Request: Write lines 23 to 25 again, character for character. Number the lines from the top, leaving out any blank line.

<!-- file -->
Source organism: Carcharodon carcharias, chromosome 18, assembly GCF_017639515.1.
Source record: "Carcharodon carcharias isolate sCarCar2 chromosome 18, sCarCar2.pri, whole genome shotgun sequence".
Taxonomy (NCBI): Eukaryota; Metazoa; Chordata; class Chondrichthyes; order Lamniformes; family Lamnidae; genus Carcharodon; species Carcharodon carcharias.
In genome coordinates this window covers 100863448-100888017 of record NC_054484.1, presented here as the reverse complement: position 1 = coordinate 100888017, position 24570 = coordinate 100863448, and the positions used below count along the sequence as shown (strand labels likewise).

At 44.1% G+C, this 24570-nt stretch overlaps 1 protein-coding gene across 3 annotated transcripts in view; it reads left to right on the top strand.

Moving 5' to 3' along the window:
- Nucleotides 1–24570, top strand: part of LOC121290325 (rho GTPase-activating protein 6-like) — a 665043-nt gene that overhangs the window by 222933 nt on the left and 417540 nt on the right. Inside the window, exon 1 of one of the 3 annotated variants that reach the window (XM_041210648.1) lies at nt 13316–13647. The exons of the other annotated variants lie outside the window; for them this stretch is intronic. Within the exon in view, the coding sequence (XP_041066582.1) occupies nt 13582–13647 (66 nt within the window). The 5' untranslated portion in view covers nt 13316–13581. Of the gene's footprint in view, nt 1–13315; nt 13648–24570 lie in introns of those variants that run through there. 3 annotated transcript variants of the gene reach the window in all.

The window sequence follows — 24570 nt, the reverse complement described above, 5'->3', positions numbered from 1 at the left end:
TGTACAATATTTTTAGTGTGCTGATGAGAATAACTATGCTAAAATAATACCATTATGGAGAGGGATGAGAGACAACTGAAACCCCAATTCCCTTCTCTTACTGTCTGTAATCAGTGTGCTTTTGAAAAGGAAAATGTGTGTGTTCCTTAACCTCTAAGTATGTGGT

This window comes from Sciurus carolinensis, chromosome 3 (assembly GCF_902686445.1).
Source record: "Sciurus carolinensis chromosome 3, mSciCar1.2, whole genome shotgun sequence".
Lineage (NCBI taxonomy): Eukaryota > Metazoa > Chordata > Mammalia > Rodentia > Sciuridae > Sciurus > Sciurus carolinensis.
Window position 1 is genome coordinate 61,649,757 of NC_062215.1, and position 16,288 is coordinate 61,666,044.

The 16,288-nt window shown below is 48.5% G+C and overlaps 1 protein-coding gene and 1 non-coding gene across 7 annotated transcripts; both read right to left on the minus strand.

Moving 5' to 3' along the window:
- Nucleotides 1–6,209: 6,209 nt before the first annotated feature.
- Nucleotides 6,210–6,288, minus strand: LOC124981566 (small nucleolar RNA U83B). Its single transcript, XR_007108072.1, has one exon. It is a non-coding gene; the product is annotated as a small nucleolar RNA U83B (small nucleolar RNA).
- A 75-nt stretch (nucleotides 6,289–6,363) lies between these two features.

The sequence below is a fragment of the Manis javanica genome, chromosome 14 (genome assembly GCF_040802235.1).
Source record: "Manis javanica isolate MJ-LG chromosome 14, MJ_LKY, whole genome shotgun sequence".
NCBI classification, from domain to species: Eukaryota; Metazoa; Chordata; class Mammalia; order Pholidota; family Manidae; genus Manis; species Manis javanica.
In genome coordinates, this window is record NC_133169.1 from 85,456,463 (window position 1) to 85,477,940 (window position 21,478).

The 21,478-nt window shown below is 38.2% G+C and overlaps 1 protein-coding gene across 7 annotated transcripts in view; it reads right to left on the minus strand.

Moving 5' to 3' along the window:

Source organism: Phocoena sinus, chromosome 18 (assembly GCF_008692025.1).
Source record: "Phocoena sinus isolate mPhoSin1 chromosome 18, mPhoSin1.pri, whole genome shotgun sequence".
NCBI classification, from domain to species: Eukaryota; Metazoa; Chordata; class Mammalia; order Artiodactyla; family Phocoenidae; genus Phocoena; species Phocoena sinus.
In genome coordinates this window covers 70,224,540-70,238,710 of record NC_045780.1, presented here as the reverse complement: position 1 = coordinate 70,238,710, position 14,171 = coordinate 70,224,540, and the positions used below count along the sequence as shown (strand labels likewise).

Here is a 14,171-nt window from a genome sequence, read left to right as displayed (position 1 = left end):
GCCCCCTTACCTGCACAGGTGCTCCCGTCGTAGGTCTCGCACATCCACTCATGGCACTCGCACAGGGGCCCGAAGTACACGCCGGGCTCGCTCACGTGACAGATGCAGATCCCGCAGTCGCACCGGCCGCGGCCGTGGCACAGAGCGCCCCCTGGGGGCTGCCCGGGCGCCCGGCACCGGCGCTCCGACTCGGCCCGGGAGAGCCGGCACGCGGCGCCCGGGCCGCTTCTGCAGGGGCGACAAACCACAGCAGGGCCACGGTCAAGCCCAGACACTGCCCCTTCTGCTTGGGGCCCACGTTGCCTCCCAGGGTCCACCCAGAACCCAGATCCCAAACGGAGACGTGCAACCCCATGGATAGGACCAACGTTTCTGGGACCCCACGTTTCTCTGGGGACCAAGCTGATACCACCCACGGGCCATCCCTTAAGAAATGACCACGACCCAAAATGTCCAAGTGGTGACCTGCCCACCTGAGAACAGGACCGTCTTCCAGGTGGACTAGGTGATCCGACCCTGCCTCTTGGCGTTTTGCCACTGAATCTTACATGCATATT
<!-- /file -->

The 21,478-nt window shown below is 38.2% G+C and overlaps 1 protein-coding gene across 7 annotated transcripts in view; it reads right to left on the minus strand.

Moving 5' to 3' along the window:

Source organism: Phocoena sinus, chromosome 18 (assembly GCF_008692025.1).